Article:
Izhar Harpaz is a Dateline NBC producer, currently in Haiti with Ann Curry and others from the Dateline team for an upcoming story. Follow Ann's tweets from the field and read Izhar's travel updates below:
Up in the air.
52 minutes to Port-Au-Prince, Haiti. I have a bad back, which means that when I fly, I have to get up frequently and walk up and down the aisle to loosen it up. That is also a great opportunity to take a look at your fellow passengers -- fleeting glances: here, an old Haitian woman wearing three wide-brimmed hats, the top one with a colorful yellow ribbon; there, a middle-aged man in suit and tie, staring straight ahead through thin-rimmed glasses and somber.
I'm on my way to Haiti, on assignment for Dateline NBC, to chronicle an extraordinary rescue mission. The elements: an isolated mountain community, ravaged by the earthquake and the rapidly-spreading cholera epidemic in desperate need of help. An American medical team, divided into two groups, willing to parachute into treacherous terrain and climb up a difficult mountain pass, to save a few from certain death and provide relief for thousands more. But that is for the days ahead.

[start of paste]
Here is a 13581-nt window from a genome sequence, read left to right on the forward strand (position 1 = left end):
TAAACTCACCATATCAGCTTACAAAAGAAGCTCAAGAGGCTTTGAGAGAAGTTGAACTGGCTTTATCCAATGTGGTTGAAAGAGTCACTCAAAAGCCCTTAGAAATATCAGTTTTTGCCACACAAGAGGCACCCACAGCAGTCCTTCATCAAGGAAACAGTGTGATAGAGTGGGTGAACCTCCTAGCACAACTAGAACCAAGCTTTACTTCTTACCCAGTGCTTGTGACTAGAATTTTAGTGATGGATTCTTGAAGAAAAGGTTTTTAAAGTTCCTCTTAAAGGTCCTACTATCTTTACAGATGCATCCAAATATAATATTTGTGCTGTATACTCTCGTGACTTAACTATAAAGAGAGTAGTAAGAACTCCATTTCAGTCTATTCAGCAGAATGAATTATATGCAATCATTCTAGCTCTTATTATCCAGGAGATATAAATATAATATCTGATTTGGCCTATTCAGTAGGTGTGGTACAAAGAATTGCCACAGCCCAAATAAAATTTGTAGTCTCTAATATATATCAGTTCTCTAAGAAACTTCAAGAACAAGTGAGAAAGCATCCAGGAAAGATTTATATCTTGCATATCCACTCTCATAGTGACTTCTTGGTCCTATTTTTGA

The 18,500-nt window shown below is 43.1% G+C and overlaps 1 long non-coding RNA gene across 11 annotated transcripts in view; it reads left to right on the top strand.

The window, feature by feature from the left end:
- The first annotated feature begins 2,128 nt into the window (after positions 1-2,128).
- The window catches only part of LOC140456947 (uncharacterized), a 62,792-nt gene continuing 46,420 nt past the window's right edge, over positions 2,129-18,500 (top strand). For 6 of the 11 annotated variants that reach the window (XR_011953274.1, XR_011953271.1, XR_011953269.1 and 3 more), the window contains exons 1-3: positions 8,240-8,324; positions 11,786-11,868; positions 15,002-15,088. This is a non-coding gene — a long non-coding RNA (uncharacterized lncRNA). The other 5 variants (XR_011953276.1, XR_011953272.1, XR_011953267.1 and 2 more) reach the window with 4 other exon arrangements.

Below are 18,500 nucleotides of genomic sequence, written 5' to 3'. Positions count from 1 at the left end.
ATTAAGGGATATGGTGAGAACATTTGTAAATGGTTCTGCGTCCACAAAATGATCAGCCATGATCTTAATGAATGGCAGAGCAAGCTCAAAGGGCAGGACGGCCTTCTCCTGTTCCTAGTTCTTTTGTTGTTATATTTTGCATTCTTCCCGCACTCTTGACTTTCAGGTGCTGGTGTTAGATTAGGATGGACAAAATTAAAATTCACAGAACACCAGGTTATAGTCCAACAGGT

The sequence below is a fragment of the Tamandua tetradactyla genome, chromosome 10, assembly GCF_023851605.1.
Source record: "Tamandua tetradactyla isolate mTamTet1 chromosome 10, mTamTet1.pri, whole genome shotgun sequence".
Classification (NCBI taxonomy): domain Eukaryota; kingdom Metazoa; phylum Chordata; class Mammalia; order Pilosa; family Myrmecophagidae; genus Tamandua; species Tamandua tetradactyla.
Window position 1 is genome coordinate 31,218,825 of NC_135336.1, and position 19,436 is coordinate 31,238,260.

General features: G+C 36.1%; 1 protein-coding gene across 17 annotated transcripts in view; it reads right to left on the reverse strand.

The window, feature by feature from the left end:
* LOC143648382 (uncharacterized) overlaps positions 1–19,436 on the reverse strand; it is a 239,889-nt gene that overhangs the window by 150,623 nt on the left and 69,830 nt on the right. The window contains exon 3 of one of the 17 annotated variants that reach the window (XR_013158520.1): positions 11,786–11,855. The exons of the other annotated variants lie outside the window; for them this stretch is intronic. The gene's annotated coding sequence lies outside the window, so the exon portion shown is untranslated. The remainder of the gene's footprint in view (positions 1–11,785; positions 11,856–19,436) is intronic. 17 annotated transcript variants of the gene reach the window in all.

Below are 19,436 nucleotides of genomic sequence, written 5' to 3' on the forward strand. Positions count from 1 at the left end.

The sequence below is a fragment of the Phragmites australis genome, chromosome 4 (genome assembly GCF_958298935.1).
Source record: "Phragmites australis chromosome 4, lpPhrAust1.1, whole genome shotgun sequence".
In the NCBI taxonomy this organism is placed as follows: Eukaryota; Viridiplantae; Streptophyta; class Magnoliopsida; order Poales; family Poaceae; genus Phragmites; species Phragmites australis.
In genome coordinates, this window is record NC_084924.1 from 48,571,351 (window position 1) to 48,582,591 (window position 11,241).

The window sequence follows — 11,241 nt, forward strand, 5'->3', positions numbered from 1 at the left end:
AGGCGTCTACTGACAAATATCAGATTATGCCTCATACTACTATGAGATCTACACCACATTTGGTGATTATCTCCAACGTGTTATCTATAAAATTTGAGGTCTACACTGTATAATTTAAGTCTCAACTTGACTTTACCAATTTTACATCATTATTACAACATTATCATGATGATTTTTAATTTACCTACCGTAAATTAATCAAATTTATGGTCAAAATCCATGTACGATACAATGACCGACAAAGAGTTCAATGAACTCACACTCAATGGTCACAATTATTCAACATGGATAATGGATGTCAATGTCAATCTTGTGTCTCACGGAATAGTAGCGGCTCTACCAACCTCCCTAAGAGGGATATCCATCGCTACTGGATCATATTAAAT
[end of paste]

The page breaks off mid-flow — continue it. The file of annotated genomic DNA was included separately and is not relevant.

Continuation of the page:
Right now, walking up and down the aisle of American Airlines flight #837, I'm wondering what kind of country many of my fellow Haitian passengers are returning to. To the outside world Haiti is an island of rubble and disease, of poverty and despair. I wonder, is that the only story I'll be able to find?
I tighten my seat belt.
Through the window I see a green landscape littered with roofless buildings and shacks. As the Boeing 747 gently lands on the runway of Port-Au-Prince international airport someone in the back starts to clap. A few seconds pass, and it seems as if this solitary expression of excitement will fade into the surrounding motor-drone silence. But then another person joins in, and then another, and soon the entire plane is clapping. From the row behind me I hear the man in the suit and tie and the thin-rimmed glasses say: "I'm home.